You might imagine that instinct comes more at the start of the creative process, and that editorial work brings in something more rational. But the editing and redrafting process can also become a weird alchemical act, and the intuitive way that ideas initially come to you are all subject to rational moulding the second you put them into words.
I think that’s what I meant before about poems that go too far down the wrong road – words shape thought in a way that’s often hard to reverse. So if you start to articulate things before they’re quite ready, you run the risk of getting pulled in the wrong direction.
Anyway, I like your definition of these two modes as ‘mystery’ and ‘control’. But yes, it’s both, absolutely, all the time.
JC: In fact, it strikes me that in one of the ‘Improv’ poems from LOW you write ‘You don’t need to be obvious, just be clear.’ I wonder if that might be taken as a point about poetry, too. Now I come back to look at it, in another one of those poems you write, ‘See what works and follow it into a pattern’, which seems a little like what you wrote earlier about finding the forms of a poem. It’s certainly not all these poems are doing, but it does raise an interesting question: where do you stand on whether it’s okay for poems to be about poems?
CW: I think it’s fine, as long as the poems are interesting to read. Poems are usually ‘about’ more than one thing though, aren’t they?
I’m not sure where the trope of ‘hating poems about poetry’ originally stems from – I suspect maybe from the old mainstream’s mistrust of postmodernism and deconstruction? I feel like we’re long past all that though. The lines have blurred.
In terms of those improv poems you mention – I think they can be read in lots of different ways. Particularly within the context of a book, surrounded by other poems they’ve been placed into conversation with. Poetry’s great ability is to shine a light on language and show us how much meaning is possible from a few small words – how flexible, or absurd, or unfit for purpose, or beautiful, or imaginative language can be in trying to shape ideas.
JC: I love that list: flexible, absurd, unfit for purpose, beautiful, imaginative. I think one reason I asked the question about poems being about poems is that – just as you say – there’s a mistrust in mainstream English culture about postmodernism and self-reflexivity, and maybe even all theory and anything academic-smelling in poetry. One thing I love about your poems is that they do completely bulldoze that boundary by being simultaneously challenging, complex, very new-feeling, demanding new ways of reading… but at the same time undeniably playful, funny, immediate and fresh. Often when I look at students’ poems, I get a sense that anxiety has led them to try and make the work more serious, opaque, ‘poemy’. Would you have any advice for poets wondering what the poetry world expects from a poem in these terms?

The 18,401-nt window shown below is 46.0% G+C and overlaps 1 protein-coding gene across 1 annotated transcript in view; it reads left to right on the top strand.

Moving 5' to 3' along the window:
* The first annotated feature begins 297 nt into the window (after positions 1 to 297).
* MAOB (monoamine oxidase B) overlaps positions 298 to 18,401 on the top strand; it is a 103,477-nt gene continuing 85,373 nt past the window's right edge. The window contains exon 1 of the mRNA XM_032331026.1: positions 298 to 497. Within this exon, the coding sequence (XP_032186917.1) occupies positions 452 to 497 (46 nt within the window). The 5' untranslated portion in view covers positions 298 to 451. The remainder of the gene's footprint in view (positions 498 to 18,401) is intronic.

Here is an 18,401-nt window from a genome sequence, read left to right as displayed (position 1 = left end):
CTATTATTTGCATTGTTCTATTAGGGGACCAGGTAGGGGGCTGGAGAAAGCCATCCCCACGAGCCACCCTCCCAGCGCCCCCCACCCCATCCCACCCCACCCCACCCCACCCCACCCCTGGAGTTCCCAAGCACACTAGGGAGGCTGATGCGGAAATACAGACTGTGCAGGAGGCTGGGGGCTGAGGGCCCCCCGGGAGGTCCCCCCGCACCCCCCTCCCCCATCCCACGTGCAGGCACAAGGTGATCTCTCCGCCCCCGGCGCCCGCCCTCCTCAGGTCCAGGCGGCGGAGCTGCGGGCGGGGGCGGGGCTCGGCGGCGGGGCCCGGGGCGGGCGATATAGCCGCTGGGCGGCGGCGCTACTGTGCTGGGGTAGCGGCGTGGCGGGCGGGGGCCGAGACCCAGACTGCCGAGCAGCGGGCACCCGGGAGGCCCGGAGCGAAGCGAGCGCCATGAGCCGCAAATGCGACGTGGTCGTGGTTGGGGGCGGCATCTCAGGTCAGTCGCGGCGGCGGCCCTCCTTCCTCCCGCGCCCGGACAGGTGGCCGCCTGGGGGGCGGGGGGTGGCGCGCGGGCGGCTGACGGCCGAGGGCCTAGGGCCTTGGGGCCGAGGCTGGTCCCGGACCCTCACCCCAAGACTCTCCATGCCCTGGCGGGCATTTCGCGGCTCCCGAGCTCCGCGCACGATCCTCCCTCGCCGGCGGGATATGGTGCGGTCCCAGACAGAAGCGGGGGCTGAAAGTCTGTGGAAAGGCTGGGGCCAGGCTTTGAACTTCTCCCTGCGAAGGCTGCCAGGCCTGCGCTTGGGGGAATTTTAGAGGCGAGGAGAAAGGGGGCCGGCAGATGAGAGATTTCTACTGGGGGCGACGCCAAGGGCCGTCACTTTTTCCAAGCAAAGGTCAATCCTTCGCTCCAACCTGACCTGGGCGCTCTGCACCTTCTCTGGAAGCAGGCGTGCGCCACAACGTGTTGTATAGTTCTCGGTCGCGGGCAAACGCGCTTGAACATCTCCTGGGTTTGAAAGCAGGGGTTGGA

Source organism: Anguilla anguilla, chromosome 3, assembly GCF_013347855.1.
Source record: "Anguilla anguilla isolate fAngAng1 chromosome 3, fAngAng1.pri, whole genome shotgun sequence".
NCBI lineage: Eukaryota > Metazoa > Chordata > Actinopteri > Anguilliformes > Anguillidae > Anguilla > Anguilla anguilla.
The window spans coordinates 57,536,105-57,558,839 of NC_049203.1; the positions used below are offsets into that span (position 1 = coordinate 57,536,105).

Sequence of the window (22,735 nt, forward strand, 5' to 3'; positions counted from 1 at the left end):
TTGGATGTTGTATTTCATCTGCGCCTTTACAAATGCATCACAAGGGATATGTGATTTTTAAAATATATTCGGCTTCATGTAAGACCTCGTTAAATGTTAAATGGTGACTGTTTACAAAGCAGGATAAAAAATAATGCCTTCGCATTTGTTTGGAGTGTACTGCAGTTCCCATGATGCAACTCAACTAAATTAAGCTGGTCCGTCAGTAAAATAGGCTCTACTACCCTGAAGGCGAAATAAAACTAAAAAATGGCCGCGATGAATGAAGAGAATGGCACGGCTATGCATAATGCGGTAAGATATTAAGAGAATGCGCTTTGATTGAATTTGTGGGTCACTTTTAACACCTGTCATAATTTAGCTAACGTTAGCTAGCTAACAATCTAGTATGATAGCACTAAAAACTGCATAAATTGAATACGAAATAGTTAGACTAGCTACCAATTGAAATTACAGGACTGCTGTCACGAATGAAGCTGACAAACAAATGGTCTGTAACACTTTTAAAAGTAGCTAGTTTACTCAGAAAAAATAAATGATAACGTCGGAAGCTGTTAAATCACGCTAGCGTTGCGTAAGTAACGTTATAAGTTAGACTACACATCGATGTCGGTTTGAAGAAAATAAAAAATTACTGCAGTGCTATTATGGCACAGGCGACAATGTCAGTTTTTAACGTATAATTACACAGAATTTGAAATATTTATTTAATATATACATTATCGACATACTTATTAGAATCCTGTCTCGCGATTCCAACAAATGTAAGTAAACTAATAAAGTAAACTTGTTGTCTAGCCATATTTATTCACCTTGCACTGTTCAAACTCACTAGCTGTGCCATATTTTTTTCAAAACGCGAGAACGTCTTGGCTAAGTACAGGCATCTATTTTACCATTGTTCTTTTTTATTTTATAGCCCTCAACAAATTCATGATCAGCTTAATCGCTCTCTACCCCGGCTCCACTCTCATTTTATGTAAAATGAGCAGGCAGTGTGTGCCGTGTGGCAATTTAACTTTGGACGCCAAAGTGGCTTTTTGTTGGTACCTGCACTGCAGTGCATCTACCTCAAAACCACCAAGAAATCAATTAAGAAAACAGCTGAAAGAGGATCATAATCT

CW: Wow. ‘What the poetry world expects…’ What a phrase. ‘The poetry world…’
That phrase implies there’s one coherent society which follows the same rules, shares the same values and expects the same thing, which I don’t think is even remotely true when it comes to poetry (or anything, really). I think all anyone really wants (rather than ‘expects’) is really good poems. And a good starting point for that is to avoid cliché and being boring.
In terms of being afraid to use humour or playfulness – I would just say that you can be both funny and serious at the same time. They’re not opposites.
I understand why people might equate ‘literariness’ with ‘seriousness’ though. You’re taught to dress for the job you want, and it follows that the best way to be taken seriously is to ‘act serious’. But really the best way to be ‘taken seriously’ as any kind of creator is just to be serious about and committed to the work that you do – whatever that work might be.
JC: Yes, you’re absolutely right about the ‘poetry world’ consisting of all these different communities. What I was trying to get at was the question I remember having when I started writing – and it’s one I’ve often heard from students – as to what I could expect from a reader. Will they get this reference to Avril Lavigne? Will they get this reference to Aeschylus? Do I need to care about that? The problem with the (true, important) observation that there are multiple poetic communities is that the knowledge doesn’t necessarily help us as poets make decisions for our audience(s). Is that something you still worry about, or do you think you’ve internalised the answers to those questions over time? Do you think about who your audience is at all?
CW: I always imagine I’m writing for one reader who encounters the poem alone. And I have no idea whether that reader will know more about Aeschylus or Avril Lavigne. It’s an intimate relationship – speaking to a stranger one-to-one. And I want to make that intimate experience work.